My life-long interest in trees had begun. The street trees of Durban are a year-round spectacle, a demonstration of the fecundity of immigrants: avenues of Latin America’s jacarandas, of Madagascar’s flamboyant, Delonix regia, of India’s golden shower, Cassia fistula, of the dark and solid Natal mahogany, Trichilia emetica which housed the roosting flocks of feral Indian Myna birds.
When you are a birdwatcher you appreciate trees and the rest: the wild places. Hence, when we retired in South Australia, almost 20 years ago, we bought a larger property on the city edge with lots of bush and we set about removing feral olive trees and planting native trees and bushes.
The bird life we now have is nothing short of delightful. We are an oasis on the hillside.
Superb blue wren, New Holland honeyeater
We were helped by an organisation in South Australia called Trees for Life. They supply appropriate native seeds, the wherewithal to plant them and the advice of how to care for them. In such a manner you can easily raise 60, 120 seedlings in one season for your own property. A gift for the future.
Ancient eucalypts near Adelaide, Australia, surviving drought and fire.
Maybe as you get older you become more determined – and fierce – in your views. I get most unhappy when I hear about the clearing of old-growth forests. Australia is guilty – big time – forests are still being cleared in Queensland and in other states. Our record is not good at all. The land cleared in Queensland is for agriculture – mostly for beef production. The (cruel) live export trade remains strong.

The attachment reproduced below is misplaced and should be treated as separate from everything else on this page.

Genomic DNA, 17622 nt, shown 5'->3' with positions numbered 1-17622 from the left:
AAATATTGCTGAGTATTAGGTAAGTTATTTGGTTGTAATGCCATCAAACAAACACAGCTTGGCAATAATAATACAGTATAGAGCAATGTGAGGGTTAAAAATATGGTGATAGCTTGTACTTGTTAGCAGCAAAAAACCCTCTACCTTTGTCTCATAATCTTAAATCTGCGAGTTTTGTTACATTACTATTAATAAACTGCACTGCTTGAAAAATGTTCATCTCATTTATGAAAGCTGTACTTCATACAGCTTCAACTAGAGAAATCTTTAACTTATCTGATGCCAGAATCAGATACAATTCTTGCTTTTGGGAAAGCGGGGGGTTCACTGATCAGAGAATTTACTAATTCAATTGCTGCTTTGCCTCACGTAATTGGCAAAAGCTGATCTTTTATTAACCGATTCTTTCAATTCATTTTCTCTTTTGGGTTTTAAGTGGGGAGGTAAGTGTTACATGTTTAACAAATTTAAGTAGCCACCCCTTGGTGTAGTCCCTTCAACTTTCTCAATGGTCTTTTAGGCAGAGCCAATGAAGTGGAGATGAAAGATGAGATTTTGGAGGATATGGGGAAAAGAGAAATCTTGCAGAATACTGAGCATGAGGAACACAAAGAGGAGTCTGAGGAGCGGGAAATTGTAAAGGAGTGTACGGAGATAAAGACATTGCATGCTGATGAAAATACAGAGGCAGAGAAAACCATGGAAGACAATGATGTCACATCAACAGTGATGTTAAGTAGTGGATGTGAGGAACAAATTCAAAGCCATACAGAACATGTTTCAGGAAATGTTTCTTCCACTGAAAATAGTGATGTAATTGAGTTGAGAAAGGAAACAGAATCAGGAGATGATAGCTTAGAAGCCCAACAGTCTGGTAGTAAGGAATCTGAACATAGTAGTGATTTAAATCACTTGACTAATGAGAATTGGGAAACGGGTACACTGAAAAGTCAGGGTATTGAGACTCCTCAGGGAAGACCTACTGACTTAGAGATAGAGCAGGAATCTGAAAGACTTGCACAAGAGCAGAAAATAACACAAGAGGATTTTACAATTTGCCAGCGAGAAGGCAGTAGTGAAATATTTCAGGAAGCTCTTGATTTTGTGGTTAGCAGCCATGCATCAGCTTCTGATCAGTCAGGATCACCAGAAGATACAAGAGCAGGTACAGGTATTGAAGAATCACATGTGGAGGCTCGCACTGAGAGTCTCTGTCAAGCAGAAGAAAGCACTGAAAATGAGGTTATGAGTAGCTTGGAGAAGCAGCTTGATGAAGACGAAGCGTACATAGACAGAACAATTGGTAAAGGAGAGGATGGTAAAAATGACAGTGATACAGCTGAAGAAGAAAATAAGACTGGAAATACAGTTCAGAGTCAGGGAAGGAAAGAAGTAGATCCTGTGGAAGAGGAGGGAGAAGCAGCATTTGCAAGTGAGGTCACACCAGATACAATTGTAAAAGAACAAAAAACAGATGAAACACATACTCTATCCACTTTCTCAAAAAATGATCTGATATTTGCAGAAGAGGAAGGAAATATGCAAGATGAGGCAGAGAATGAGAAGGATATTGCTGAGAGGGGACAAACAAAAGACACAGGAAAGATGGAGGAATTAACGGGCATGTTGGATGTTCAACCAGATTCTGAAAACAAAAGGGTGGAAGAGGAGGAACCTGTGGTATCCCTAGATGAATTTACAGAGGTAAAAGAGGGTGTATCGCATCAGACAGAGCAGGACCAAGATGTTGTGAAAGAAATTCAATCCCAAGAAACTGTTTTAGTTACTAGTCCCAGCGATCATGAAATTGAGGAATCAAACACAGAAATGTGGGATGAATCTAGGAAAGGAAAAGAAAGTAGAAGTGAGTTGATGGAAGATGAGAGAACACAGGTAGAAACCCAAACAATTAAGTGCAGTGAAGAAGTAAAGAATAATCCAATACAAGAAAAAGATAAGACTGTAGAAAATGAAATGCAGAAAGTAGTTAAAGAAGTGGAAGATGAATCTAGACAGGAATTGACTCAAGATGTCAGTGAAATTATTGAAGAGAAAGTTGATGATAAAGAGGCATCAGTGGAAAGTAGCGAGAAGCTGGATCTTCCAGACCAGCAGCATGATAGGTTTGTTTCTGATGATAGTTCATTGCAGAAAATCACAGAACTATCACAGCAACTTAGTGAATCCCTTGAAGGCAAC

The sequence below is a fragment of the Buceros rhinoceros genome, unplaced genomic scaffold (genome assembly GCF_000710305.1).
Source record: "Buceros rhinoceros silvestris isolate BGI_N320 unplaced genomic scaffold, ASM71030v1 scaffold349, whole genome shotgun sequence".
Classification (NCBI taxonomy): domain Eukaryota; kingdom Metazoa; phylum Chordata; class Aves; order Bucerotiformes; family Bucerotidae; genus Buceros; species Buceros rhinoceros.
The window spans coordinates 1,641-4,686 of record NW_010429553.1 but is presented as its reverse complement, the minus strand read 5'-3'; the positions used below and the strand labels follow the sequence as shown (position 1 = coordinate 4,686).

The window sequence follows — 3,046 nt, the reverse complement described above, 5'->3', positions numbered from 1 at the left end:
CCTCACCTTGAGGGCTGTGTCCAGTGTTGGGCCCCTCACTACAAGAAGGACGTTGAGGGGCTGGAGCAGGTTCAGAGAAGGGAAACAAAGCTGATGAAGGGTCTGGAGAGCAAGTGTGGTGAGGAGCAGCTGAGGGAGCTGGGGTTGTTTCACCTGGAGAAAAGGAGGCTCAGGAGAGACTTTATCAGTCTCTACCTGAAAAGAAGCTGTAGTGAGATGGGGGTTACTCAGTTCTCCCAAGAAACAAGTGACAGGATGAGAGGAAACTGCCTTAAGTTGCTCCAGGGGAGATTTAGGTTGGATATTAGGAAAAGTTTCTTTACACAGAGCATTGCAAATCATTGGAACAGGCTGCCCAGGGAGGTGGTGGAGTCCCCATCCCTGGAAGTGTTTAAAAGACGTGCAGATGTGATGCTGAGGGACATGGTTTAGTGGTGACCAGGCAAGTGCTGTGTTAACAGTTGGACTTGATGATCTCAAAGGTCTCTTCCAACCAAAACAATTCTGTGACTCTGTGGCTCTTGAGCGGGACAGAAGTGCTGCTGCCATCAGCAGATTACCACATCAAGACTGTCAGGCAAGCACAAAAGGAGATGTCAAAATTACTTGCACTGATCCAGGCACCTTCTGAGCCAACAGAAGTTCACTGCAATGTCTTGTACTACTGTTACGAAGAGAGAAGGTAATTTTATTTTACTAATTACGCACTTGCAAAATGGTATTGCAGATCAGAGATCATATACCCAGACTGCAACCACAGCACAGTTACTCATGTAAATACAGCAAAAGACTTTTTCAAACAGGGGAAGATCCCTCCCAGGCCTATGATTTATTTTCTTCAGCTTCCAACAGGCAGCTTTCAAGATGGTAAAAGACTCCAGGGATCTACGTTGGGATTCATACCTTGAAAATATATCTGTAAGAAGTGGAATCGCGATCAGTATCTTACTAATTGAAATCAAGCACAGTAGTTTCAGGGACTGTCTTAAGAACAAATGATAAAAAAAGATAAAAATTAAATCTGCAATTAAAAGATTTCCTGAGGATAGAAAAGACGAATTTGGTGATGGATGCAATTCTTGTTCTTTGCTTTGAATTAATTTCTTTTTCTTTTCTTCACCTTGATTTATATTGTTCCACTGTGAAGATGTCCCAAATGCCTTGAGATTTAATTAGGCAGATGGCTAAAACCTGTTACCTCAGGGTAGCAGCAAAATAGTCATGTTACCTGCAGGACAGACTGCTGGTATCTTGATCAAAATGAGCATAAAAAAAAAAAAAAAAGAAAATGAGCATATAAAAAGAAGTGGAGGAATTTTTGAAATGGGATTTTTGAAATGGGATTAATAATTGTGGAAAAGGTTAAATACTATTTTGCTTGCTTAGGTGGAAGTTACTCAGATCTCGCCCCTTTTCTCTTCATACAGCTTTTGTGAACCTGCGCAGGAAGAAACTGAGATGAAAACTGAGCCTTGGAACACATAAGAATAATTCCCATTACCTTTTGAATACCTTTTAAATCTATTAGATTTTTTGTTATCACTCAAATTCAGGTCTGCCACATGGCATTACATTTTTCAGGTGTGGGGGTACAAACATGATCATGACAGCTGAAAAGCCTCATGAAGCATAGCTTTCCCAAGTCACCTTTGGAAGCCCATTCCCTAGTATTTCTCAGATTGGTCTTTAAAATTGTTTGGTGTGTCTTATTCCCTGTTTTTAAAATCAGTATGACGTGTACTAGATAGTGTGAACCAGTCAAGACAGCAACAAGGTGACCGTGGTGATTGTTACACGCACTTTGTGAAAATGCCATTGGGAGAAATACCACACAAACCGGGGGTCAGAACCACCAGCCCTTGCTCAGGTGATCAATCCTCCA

This week the news contained a non-virus story but still upsetting. Ancient, remnant trees in NE Namibia, in the semi-desert lands near the Okavango, are being cut down and exported to China. An investigation shows criminal elements in conjunction with Namibian elite are destroying in wholesale fashion these valuable ancient, African rosewood, Zambezi teak, and Kiaat trees.
Humans come and go, each of us takes from the world, from the environment. Huge trees are survivors, bearing the marks of their efforts. To harvest 700-year-old trees from marginal communities is criminal.
I wish you all a Happy New Year. I am sorry, it is hardly likely to be so.
There is always poetry. Here is a poignant one to finish the year.
My aspens dear, whose airy cages quelled, Quelled or quenched in leaves the leaping sun, All felled, felled, are all felled; Of a fresh and following folded rank Not spared, not one That dandled a sandalled Shadow that swam or sank On meadow & river & wind-wandering weed-winding bank.
O if we but knew what we do When we delve or hew — Hack and rack the growing green! Since country is so tender To touch, her being só slender, That, like this sleek and seeing ball But a prick will make no eye at all, Where we, even where we mean To mend her we end her, When we hew or delve: After-comers cannot guess the beauty been. Ten or twelve, only ten or twelve Strokes of havoc unselve The sweet especial scene, Rural scene, a rural scene, Sweet especial rural scene.
December 27. UPDATE. So Christmas is over and we are still (holiday-less) in Adelaide while the virus bubbles away in Sydney, NSW. The numbers testing positive are low – yesterday 7, today 5 more positive cases have been diagnosed in the ‘Avalon’ Cluster that now stands at 130. NSW Health have conducted over 4 million tests. The Northern Beaches area of Sydney has gone back into lockdown. Our famous New Year’s Eve Sydney fireworks will go ahead in a shortened 7-minute form, but no public will be allowed on the foreshore lining the harbour. (Often a million people gather). Chief Health Officer, Kerry Chant, said that people are testing positive 11-12 days after infection so she justified the requirement stipulating 14 days of isolation after contact with an infected person. Serological testing is showing that the majority of cases are connected to the Avalon outbreak.